A KIRKCALDY MSP has expressed concerns over public safety as a result of coastal erosion in Dysart.
Marilyn Livingstone called together representatives from the Council’s harbour, flood and coast department, Fife Coast and Countryside Trust, Dysart Trust and local councillors for a meeting earlier this week to discuss what further action can be taken to increase the safety of the area for residents and walkers.
The Labour MSP made the move after receiving letters from constituents concerned about safety and the increased level of pollution on the beaches from the Frances bing.
Fife Council has recently taken steps to increase public safety against coastal erosion in Dysar.
It has put up fencing and warning signs to protect users of Dovecot Park and walkers on the coast.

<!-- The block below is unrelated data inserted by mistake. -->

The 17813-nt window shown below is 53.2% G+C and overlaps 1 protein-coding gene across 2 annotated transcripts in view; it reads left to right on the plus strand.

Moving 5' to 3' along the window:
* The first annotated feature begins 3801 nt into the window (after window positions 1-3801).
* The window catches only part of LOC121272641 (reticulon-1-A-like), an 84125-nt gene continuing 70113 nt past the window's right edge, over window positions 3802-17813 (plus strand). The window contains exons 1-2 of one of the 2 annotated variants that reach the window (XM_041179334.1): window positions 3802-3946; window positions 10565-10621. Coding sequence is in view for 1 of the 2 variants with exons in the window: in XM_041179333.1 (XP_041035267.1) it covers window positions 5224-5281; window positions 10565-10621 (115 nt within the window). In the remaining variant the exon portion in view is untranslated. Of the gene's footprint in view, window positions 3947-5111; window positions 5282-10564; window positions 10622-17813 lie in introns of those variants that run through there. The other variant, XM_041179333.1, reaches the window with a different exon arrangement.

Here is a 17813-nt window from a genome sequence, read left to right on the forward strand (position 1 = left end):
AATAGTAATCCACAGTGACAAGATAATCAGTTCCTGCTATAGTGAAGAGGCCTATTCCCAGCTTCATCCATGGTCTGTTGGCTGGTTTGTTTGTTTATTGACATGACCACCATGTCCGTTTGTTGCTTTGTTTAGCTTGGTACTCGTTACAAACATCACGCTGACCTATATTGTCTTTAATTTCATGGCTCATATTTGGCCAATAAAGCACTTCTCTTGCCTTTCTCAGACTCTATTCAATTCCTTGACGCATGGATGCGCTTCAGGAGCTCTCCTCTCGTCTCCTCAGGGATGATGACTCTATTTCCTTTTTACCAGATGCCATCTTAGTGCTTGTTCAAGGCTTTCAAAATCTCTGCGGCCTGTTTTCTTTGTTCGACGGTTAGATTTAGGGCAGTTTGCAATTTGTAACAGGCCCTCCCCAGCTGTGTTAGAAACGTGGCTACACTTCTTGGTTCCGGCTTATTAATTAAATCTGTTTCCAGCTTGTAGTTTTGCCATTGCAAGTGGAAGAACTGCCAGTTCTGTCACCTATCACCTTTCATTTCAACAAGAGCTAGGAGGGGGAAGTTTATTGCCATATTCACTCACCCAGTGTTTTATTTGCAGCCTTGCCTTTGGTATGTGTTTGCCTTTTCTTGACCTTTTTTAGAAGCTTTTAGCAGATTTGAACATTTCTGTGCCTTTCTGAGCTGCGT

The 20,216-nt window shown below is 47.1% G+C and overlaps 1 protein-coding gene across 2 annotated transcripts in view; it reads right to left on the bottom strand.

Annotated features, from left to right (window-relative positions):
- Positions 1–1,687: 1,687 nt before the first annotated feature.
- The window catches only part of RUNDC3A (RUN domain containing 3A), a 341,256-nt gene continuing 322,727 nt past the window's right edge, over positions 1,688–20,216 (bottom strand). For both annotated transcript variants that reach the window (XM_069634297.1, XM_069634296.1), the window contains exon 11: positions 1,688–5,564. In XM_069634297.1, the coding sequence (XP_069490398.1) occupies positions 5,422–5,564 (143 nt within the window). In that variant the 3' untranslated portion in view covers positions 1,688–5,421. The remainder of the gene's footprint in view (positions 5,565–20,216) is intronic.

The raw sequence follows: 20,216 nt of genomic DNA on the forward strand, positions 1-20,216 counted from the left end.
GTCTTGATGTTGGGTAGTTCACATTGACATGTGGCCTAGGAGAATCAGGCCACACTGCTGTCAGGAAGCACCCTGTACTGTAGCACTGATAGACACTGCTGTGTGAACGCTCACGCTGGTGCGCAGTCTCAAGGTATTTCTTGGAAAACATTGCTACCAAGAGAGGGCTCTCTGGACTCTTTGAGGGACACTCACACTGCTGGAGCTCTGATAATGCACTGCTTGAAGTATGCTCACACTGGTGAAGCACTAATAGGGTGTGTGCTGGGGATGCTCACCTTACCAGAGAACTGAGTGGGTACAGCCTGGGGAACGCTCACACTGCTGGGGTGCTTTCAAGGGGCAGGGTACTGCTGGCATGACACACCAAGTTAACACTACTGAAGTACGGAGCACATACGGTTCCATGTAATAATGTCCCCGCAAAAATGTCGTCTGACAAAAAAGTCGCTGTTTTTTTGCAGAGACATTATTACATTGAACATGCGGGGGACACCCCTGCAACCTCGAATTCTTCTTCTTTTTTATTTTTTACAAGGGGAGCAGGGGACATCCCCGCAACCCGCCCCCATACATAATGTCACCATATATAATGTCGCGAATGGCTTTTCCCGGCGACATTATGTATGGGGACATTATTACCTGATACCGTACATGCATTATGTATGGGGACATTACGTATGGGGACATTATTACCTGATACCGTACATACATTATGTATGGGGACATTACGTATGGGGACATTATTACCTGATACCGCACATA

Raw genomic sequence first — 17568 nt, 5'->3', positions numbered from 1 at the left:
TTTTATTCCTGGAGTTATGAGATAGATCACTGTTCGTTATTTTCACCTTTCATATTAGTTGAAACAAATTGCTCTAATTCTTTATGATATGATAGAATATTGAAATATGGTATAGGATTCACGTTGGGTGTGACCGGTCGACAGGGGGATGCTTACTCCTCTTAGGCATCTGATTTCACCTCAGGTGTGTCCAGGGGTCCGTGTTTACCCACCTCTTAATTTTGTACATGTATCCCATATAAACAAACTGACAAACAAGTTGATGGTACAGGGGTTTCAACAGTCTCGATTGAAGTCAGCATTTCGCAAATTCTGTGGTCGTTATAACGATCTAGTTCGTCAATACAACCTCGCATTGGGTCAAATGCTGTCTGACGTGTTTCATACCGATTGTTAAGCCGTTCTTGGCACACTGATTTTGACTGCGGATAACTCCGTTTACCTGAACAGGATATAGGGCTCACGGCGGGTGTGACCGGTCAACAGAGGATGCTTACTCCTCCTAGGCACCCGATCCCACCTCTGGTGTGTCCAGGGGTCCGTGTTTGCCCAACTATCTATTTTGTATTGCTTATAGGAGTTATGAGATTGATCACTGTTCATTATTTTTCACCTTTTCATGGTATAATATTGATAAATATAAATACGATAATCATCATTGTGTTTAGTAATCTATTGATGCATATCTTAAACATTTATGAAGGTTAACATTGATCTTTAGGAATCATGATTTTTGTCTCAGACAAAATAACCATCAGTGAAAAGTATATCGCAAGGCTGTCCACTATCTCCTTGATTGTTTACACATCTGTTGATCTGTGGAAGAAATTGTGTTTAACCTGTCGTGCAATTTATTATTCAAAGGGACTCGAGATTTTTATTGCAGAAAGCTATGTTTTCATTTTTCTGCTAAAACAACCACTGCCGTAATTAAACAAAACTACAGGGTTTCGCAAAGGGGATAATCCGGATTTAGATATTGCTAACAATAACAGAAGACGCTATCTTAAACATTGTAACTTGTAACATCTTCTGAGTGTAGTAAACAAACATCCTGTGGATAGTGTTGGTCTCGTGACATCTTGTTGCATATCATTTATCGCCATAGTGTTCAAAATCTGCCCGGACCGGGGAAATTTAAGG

However, equally worrying is the increased level of pollution from the coal bing and concerns have been raised about the current state of the Michael bing.
Last year the coastal path was named runner up in the 2010 Joules Award for the UK’s Best Coastal Path and was the highest-rated Scottish coastal path.
Mrs Livingstone has called for measures to be put in place to protect it from coastal erosion and pollution and also because it is used by over half a million walkers each year and generates around £24m for the Fife economy.
She said: “Coastal erosion has serious consequences for those in Dysart and the Wemyss villages.
“Fife Coastal Path has a key role to play in our tourism industry and we must ensure it is protected for both residents and tourists.
“I hope this will be the first of many meetings on how we can work together to combat coastal erosion for the people of Dysart and the Wemyss villages”.
Mrs Livingstone intends to call for a meeting with the Coal Authority to discuss the situation at the Michael bing and hopes Fife Council, with other partners, can provide funding for a feasibility study on the situation at the Frances Bing.